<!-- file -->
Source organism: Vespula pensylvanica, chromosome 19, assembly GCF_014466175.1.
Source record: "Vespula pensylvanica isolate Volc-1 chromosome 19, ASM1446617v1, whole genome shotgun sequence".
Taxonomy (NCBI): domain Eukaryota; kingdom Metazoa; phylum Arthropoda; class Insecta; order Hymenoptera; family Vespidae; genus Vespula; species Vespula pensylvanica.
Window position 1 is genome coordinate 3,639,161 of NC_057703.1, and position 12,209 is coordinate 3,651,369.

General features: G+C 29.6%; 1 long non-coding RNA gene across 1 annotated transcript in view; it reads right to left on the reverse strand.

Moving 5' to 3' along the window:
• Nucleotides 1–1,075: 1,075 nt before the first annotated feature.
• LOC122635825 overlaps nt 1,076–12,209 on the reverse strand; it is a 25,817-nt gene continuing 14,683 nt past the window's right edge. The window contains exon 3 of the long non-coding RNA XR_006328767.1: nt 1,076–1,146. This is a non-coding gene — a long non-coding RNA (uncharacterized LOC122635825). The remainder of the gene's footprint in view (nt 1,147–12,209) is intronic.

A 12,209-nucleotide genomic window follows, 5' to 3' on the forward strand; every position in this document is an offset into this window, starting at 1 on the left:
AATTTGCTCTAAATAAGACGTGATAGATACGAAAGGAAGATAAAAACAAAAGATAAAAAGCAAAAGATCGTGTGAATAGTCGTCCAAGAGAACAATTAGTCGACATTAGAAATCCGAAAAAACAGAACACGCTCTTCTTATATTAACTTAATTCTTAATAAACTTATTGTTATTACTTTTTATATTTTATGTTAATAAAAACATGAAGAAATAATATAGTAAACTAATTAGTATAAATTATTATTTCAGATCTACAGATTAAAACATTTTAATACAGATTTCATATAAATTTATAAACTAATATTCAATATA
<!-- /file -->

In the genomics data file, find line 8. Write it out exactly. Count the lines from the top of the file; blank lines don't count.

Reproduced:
• LOC122635825 overlaps nt 1,076–12,209 on the reverse strand; it is a 25,817-nt gene continuing 14,683 nt past the window's right edge. The window contains exon 3 of the long non-coding RNA XR_006328767.1: nt 1,076–1,146. This is a non-coding gene — a long non-coding RNA (uncharacterized LOC122635825). The remainder of the gene's footprint in view (nt 1,147–12,209) is intronic.